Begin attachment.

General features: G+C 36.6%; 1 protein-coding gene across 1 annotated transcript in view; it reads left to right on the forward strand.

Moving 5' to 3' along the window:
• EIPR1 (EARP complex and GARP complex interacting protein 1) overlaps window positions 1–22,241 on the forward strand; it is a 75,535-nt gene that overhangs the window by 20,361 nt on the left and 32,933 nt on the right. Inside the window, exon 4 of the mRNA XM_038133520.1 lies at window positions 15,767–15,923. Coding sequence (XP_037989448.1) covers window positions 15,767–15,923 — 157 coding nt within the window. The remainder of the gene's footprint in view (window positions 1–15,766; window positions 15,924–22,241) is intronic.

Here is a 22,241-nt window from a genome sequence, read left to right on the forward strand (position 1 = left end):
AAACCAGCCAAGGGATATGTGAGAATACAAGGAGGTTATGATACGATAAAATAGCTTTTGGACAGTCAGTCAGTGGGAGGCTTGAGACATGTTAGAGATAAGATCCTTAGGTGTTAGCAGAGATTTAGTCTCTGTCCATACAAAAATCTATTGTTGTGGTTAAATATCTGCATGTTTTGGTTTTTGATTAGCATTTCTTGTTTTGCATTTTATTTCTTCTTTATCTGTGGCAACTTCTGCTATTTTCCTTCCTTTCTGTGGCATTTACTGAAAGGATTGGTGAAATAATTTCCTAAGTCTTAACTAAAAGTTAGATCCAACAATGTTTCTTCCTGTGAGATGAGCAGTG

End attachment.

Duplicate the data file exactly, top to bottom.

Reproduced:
General features: G+C 36.6%; 1 protein-coding gene across 1 annotated transcript in view; it reads left to right on the forward strand.

Moving 5' to 3' along the window:
• EIPR1 (EARP complex and GARP complex interacting protein 1) overlaps window positions 1–22,241 on the forward strand; it is a 75,535-nt gene that overhangs the window by 20,361 nt on the left and 32,933 nt on the right. Inside the window, exon 4 of the mRNA XM_038133520.1 lies at window positions 15,767–15,923. Coding sequence (XP_037989448.1) covers window positions 15,767–15,923 — 157 coding nt within the window. The remainder of the gene's footprint in view (window positions 1–15,766; window positions 15,924–22,241) is intronic.

Here is a 22,241-nt window from a genome sequence, read left to right on the forward strand (position 1 = left end):
AAACCAGCCAAGGGATATGTGAGAATACAAGGAGGTTATGATACGATAAAATAGCTTTTGGACAGTCAGTCAGTGGGAGGCTTGAGACATGTTAGAGATAAGATCCTTAGGTGTTAGCAGAGATTTAGTCTCTGTCCATACAAAAATCTATTGTTGTGGTTAAATATCTGCATGTTTTGGTTTTTGATTAGCATTTCTTGTTTTGCATTTTATTTCTTCTTTATCTGTGGCAACTTCTGCTATTTTCCTTCCTTTCTGTGGCATTTACTGAAAGGATTGGTGAAATAATTTCCTAAGTCTTAACTAAAAGTTAGATCCAACAATGTTTCTTCCTGTGAGATGAGCAGTG